In his latest online column for Time magazine, Drucker Institute Executive Director Rick Wartzman writes about a new study from the Aspen Institute on the purpose of the corporation.
The study, says Wartzman, captures the “defining divide in today’s business world: those who hold that ‘maximizing shareholder value’ is a corporation’s primary mission versus those who believe that companies have an obligation to provide benefit to a multitude of stakeholders.”
It is “a clash,” he adds, “being waged by individuals who cling to their own dogma and tend to talk right past one another.”
Wartzman traces the history of the stakeholder-shareholder debate and notes that Peter Drucker “had problems with each of these positions, at least in their most extreme forms.” Trying to balance the interests of all stakeholders, a philosophy in fashion in the 1950s, led to too little accountability from top management. Putting shareholders first has tended to encourage dangerously short-term thinking.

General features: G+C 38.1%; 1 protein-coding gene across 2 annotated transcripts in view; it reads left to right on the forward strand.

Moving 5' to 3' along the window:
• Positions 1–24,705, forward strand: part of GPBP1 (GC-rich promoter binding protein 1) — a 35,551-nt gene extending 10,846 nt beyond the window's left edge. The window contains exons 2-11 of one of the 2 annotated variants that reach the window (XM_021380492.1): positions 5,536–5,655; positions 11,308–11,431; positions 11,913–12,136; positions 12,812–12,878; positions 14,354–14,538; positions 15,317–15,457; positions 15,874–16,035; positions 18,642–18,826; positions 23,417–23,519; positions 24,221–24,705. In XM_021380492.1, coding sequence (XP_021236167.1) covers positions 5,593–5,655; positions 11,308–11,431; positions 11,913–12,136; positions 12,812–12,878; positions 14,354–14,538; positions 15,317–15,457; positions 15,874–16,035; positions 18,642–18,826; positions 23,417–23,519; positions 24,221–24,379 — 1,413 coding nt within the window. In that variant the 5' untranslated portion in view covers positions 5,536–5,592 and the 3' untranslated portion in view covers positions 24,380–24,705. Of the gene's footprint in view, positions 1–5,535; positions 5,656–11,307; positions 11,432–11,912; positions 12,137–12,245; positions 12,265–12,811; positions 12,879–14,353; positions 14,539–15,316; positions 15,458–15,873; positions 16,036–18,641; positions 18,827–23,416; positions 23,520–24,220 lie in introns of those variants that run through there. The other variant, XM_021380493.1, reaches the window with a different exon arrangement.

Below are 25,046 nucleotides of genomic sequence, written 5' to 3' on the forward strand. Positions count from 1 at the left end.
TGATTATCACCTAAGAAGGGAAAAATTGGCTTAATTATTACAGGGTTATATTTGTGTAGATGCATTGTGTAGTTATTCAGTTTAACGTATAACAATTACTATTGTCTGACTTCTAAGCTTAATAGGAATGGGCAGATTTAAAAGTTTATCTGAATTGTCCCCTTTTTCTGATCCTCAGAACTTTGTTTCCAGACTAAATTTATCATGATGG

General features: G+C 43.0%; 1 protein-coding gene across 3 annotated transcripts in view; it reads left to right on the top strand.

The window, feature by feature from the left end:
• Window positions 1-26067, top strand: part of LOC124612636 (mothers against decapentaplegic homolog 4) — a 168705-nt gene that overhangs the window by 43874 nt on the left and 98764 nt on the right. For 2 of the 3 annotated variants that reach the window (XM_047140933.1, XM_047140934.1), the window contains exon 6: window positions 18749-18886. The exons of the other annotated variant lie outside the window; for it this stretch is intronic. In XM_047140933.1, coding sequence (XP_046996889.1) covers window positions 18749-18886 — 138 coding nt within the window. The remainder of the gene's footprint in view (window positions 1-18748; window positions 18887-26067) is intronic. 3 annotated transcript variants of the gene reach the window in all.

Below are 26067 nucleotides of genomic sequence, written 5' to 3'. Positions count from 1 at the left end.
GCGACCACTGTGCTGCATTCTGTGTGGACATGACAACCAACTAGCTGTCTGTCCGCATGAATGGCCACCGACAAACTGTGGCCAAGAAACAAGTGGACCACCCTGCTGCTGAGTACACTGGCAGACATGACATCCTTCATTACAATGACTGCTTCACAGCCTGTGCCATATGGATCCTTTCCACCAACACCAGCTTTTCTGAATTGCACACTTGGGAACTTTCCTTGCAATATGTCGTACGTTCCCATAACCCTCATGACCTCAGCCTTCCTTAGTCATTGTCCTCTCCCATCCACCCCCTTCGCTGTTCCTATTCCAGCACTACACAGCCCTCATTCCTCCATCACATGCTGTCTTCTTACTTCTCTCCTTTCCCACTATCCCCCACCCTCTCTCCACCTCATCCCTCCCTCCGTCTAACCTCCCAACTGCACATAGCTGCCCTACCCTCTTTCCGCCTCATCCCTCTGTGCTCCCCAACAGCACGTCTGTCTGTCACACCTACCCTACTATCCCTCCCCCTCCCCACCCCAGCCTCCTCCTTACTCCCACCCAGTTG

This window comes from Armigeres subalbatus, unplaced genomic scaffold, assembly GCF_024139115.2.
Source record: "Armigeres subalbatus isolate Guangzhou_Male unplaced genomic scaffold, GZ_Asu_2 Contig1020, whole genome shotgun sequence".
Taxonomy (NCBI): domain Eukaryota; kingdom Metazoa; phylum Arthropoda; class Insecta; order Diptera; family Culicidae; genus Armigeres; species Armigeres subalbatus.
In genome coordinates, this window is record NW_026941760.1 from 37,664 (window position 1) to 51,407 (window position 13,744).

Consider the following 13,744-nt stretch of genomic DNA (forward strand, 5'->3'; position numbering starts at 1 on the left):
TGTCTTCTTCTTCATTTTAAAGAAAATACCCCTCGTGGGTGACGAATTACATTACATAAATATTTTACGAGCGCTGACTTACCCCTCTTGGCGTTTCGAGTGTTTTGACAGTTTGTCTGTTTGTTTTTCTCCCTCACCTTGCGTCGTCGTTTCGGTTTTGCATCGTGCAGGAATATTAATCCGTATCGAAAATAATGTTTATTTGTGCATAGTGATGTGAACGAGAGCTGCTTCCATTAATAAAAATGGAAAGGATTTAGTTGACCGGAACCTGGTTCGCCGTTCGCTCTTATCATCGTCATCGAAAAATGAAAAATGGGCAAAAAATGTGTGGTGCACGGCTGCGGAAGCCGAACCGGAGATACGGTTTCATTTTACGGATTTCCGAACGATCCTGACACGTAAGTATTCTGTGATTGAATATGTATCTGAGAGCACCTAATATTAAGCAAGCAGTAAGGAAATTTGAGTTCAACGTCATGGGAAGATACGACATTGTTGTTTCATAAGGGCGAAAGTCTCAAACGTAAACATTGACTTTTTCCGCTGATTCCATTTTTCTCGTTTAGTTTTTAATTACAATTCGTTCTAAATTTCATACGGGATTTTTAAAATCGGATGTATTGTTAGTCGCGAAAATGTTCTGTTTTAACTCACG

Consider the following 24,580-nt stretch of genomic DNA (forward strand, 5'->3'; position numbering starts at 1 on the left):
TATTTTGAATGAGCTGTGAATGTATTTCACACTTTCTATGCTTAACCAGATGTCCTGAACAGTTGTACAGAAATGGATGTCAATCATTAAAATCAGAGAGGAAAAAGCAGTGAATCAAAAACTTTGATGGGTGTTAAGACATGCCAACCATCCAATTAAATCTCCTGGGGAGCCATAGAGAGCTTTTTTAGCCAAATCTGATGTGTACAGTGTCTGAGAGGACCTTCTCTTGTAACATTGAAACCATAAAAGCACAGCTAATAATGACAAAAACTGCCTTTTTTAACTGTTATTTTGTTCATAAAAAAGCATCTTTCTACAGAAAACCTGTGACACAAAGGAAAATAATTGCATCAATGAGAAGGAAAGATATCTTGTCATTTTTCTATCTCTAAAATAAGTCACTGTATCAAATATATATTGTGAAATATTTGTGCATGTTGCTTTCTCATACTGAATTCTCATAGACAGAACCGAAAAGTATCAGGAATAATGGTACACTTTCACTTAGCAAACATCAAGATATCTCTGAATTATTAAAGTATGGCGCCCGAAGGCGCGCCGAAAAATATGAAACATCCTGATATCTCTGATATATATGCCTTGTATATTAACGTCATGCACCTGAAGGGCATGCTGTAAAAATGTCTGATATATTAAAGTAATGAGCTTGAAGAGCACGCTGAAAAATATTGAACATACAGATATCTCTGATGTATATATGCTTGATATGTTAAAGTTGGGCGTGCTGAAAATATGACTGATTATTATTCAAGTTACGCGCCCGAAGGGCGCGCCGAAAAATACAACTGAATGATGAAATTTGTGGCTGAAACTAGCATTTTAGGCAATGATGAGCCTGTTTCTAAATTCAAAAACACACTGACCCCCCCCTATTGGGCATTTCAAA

But the Aspen study provides “some glimmers of promise,” Wartzman writes. “Notably, more than half of the respondents either strongly or somewhat strongly agreed that the primary purpose of the corporation is to serve customers’ interests”—an idea more in accord with Drucker’s thinking.
A final word: “After more than six and a half years of tying Peter Drucker’s timeless insights to current events—first at BusinessWeek, then at Forbes and now at Time—the moment has come to turn my attention to other priorities and other writing,” Wartzman says. But even though “The Drucker Difference” column is being retired, he points out that the conversation will continue @DruckerInst: “I look forward to seeing you there.”